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Plant Physiol. 1995 Apr;107(4):1177-1185.

Fatty Acid Desaturation during Chilling Acclimation Is One of the Factors Involved in Conferring Low-Temperature Tolerance to Young Tobacco Leaves.

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  • 1Department of Biology, Faculty of Science, Kyushu University 33, Fukuoka 812-81, Japan.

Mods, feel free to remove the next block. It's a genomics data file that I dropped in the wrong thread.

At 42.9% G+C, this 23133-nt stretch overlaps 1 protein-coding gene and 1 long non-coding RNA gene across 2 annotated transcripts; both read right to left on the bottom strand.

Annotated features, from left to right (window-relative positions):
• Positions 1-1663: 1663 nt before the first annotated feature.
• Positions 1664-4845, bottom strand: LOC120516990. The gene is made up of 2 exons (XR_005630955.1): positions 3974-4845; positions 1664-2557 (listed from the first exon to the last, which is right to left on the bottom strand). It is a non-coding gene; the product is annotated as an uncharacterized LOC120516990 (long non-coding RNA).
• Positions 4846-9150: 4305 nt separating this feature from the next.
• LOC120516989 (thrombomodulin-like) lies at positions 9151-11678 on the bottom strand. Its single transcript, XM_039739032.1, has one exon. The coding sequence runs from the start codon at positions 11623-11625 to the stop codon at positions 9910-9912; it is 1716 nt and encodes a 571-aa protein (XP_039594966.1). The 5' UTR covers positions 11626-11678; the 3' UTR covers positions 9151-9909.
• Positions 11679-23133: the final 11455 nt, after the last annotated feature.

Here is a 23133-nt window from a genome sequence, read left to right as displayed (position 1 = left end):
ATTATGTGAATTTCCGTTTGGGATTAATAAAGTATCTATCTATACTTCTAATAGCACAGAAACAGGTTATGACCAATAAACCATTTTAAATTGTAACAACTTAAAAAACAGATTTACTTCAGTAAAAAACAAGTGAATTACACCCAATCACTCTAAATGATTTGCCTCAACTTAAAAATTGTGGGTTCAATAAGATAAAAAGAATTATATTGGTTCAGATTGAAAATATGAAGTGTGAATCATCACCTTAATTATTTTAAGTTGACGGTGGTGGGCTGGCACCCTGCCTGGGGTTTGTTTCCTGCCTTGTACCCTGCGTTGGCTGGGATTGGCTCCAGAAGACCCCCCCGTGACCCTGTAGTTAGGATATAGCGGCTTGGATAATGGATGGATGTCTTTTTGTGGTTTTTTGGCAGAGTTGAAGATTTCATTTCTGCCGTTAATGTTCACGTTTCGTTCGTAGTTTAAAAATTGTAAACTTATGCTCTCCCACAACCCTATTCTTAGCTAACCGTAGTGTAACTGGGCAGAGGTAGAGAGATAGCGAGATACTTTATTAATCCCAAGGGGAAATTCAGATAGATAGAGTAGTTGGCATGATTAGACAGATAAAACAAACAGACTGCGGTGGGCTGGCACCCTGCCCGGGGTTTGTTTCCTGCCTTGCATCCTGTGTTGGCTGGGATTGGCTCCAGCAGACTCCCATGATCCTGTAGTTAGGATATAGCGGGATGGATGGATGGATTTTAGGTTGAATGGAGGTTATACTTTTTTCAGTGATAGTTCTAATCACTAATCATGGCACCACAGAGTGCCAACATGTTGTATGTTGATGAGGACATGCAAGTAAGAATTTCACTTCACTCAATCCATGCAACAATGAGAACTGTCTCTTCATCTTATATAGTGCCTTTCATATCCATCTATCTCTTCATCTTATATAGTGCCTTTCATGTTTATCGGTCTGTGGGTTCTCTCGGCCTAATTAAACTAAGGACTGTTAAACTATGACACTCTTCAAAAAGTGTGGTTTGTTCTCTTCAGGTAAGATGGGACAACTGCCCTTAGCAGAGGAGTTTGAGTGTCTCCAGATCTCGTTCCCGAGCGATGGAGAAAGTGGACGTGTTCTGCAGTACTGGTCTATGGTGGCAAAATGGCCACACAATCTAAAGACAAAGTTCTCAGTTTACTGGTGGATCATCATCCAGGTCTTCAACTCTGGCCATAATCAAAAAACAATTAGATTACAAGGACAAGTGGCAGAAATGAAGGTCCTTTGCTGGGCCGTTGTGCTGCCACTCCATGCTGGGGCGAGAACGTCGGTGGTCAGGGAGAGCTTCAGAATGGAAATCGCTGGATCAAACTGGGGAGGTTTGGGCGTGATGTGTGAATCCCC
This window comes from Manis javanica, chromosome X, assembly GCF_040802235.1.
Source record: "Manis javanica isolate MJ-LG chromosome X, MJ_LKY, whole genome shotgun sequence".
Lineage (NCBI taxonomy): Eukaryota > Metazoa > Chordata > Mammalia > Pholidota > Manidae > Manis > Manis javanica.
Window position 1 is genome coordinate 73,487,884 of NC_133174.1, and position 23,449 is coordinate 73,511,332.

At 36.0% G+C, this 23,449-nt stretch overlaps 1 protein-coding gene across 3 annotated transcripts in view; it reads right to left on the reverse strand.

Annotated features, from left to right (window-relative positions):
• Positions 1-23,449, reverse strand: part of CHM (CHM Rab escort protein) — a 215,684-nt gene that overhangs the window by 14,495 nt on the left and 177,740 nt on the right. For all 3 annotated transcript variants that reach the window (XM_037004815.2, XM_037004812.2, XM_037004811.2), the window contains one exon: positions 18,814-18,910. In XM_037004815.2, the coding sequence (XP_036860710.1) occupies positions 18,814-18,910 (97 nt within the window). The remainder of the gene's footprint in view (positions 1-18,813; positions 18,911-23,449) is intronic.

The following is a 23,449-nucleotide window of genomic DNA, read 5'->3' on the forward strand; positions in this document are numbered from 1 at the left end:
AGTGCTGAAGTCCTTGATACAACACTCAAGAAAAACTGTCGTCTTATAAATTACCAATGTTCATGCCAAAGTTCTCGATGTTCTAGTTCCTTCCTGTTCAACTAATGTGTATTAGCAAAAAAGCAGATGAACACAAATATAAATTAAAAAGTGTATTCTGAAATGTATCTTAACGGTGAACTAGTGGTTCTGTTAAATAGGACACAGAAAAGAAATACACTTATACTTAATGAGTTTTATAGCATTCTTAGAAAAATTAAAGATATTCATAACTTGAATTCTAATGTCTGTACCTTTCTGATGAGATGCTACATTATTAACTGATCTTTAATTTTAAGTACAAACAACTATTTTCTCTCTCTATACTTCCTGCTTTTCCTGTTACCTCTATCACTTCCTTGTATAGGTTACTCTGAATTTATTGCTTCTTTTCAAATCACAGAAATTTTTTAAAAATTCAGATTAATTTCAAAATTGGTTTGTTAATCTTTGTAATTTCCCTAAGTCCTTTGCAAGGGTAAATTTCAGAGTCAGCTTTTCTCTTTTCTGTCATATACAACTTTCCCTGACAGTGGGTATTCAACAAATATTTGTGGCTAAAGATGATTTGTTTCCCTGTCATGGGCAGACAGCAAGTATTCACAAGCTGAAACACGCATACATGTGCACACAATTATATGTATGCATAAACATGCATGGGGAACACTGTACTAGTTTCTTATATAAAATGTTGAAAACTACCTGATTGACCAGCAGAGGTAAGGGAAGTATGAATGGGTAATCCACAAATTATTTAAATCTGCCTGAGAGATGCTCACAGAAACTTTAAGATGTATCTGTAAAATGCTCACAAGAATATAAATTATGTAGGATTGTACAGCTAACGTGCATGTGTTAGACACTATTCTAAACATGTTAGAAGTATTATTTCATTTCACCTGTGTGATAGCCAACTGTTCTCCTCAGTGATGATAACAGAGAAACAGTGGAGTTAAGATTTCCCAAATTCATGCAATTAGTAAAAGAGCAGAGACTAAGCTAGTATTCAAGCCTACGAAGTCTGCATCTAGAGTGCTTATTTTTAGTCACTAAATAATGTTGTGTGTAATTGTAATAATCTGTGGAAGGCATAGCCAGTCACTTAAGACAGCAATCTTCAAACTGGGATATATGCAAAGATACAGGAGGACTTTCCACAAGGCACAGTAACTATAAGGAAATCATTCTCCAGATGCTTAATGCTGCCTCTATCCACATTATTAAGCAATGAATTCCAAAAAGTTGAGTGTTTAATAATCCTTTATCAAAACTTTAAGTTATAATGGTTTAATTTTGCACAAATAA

The FAD7 gene, a gene for a chloroplast [omega]-3 fatty acid desaturase, is responsible for the trienoic fatty acid (TA) formation in leaf tissues. The TA content of the leaf tissue of the 25[deg]C-grown transgenic tobacco (Nicotiana tabacum cv SR1) plants, in which the FAD7 gene from Arabidopsis thaliana was overexpressed, increased uniformly by about 10%. Fatty acid unsaturation in all major leaf polar lipid species increased in the 25[deg]C-grown FAD7 transformants but was approximately the same between the control plants and the FAD7 transformants when grown at 15[deg]C. Therefore, the overexpression of the exogenous FAD7 gene leads to the same consequence in the tobacco plants as the low-temperature-induced TA production that may be catalyzed by an endogenous, temperature-regulated chloroplast [omega]-3 fatty acid desaturase. In the 25[deg]C-grown control plants, the chilling treatment caused symptoms of leaf chlorosis and suppression of leaf growth. The 25[deg]C-grown FAD7 transgenic plants conferred alleviation of these chilling-induced symptoms. A reductions of the chilling injury similar to that of the FAD7 transformants was also observed in the 15[deg]C-preincubated control plants. These results indicate that the increased TA production during chilling acclimation is one of the prerequisites for the normal leaf development at low, nonfreezing temperatures.

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